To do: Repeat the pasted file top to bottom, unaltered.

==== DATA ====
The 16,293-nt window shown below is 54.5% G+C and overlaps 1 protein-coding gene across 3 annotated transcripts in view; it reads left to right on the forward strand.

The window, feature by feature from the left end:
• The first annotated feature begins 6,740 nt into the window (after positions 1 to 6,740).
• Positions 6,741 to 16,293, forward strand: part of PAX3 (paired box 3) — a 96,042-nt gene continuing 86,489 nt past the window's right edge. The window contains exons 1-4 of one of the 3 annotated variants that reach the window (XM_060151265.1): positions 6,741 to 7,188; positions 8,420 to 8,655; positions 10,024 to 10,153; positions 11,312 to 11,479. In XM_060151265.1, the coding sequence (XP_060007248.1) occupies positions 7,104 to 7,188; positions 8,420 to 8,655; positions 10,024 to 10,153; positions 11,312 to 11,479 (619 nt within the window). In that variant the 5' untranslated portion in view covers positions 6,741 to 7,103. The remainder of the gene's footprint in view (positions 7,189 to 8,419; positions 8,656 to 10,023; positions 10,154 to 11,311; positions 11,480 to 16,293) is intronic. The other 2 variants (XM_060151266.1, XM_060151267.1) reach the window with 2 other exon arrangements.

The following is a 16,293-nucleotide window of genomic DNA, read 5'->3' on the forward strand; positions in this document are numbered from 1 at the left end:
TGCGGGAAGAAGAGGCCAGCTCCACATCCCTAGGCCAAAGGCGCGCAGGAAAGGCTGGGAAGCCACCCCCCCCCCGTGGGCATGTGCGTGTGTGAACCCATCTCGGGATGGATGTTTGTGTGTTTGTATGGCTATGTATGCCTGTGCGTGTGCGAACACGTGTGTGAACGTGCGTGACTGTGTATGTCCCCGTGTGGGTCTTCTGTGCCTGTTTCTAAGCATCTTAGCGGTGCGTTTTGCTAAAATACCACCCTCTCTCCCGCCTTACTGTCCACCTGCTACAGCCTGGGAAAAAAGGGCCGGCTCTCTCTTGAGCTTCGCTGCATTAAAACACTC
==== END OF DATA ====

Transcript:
The 16,293-nt window shown below is 54.5% G+C and overlaps 1 protein-coding gene across 3 annotated transcripts in view; it reads left to right on the forward strand.

The window, feature by feature from the left end:
• The first annotated feature begins 6,740 nt into the window (after positions 1 to 6,740).
• Positions 6,741 to 16,293, forward strand: part of PAX3 (paired box 3) — a 96,042-nt gene continuing 86,489 nt past the window's right edge. The window contains exons 1-4 of one of the 3 annotated variants that reach the window (XM_060151265.1): positions 6,741 to 7,188; positions 8,420 to 8,655; positions 10,024 to 10,153; positions 11,312 to 11,479. In XM_060151265.1, the coding sequence (XP_060007248.1) occupies positions 7,104 to 7,188; positions 8,420 to 8,655; positions 10,024 to 10,153; positions 11,312 to 11,479 (619 nt within the window). In that variant the 5' untranslated portion in view covers positions 6,741 to 7,103. The remainder of the gene's footprint in view (positions 7,189 to 8,419; positions 8,656 to 10,023; positions 10,154 to 11,311; positions 11,480 to 16,293) is intronic. The other 2 variants (XM_060151266.1, XM_060151267.1) reach the window with 2 other exon arrangements.

The following is a 16,293-nucleotide window of genomic DNA, read 5'->3' on the forward strand; positions in this document are numbered from 1 at the left end:
TGCGGGAAGAAGAGGCCAGCTCCACATCCCTAGGCCAAAGGCGCGCAGGAAAGGCTGGGAAGCCACCCCCCCCCCGTGGGCATGTGCGTGTGTGAACCCATCTCGGGATGGATGTTTGTGTGTTTGTATGGCTATGTATGCCTGTGCGTGTGCGAACACGTGTGTGAACGTGCGTGACTGTGTATGTCCCCGTGTGGGTCTTCTGTGCCTGTTTCTAAGCATCTTAGCGGTGCGTTTTGCTAAAATACCACCCTCTCTCCCGCCTTACTGTCCACCTGCTACAGCCTGGGAAAAAAGGGCCGGCTCTCTCTTGAGCTTCGCTGCATTAAAACACTC